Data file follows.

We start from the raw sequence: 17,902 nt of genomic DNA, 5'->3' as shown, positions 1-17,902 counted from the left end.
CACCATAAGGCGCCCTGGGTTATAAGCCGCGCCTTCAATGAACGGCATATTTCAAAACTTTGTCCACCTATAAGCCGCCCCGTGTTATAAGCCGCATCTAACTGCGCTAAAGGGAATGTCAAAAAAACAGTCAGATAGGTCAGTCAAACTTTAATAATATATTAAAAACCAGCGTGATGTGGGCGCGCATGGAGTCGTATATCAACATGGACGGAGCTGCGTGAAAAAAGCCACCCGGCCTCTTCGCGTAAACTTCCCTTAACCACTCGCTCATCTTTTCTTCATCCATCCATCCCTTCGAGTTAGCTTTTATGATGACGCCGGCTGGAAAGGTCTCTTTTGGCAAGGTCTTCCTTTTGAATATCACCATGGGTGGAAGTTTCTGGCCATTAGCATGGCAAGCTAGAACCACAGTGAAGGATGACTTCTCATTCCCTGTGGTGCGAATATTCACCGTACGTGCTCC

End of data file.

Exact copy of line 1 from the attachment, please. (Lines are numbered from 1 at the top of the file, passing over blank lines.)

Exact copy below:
We start from the raw sequence: 17,902 nt of genomic DNA, 5'->3' as shown, positions 1-17,902 counted from the left end.